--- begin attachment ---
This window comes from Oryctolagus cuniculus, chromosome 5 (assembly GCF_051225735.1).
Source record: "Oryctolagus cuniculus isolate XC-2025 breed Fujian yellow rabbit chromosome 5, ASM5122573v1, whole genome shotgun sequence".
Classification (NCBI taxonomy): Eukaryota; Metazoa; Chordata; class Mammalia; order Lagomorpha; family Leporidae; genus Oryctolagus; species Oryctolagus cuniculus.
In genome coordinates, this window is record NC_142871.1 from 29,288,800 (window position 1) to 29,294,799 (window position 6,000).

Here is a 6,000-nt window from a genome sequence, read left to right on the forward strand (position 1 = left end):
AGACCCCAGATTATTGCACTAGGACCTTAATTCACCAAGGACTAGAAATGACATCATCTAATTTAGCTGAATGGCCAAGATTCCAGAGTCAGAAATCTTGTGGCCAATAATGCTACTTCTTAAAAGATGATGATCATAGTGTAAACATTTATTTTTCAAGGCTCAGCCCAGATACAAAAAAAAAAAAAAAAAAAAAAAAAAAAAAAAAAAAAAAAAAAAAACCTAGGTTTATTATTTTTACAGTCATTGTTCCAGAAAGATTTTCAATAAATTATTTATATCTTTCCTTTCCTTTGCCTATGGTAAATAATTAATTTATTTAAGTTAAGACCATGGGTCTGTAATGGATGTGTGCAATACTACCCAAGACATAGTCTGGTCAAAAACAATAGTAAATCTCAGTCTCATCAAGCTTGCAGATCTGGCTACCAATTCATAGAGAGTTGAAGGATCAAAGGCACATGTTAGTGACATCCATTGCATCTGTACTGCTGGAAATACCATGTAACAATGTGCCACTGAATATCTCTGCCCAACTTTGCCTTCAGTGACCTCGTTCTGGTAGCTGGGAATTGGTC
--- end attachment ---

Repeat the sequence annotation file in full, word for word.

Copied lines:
This window comes from Oryctolagus cuniculus, chromosome 5 (assembly GCF_051225735.1).
Source record: "Oryctolagus cuniculus isolate XC-2025 breed Fujian yellow rabbit chromosome 5, ASM5122573v1, whole genome shotgun sequence".
Classification (NCBI taxonomy): Eukaryota; Metazoa; Chordata; class Mammalia; order Lagomorpha; family Leporidae; genus Oryctolagus; species Oryctolagus cuniculus.
In genome coordinates, this window is record NC_142871.1 from 29,288,800 (window position 1) to 29,294,799 (window position 6,000).

Here is a 6,000-nt window from a genome sequence, read left to right on the forward strand (position 1 = left end):
AGACCCCAGATTATTGCACTAGGACCTTAATTCACCAAGGACTAGAAATGACATCATCTAATTTAGCTGAATGGCCAAGATTCCAGAGTCAGAAATCTTGTGGCCAATAATGCTACTTCTTAAAAGATGATGATCATAGTGTAAACATTTATTTTTCAAGGCTCAGCCCAGATACAAAAAAAAAAAAAAAAAAAAAAAAAAAAAAAAAAAAAAAAAAAAAACCTAGGTTTATTATTTTTACAGTCATTGTTCCAGAAAGATTTTCAATAAATTATTTATATCTTTCCTTTCCTTTGCCTATGGTAAATAATTAATTTATTTAAGTTAAGACCATGGGTCTGTAATGGATGTGTGCAATACTACCCAAGACATAGTCTGGTCAAAAACAATAGTAAATCTCAGTCTCATCAAGCTTGCAGATCTGGCTACCAATTCATAGAGAGTTGAAGGATCAAAGGCACATGTTAGTGACATCCATTGCATCTGTACTGCTGGAAATACCATGTAACAATGTGCCACTGAATATCTCTGCCCAACTTTGCCTTCAGTGACCTCGTTCTGGTAGCTGGGAATTGGTC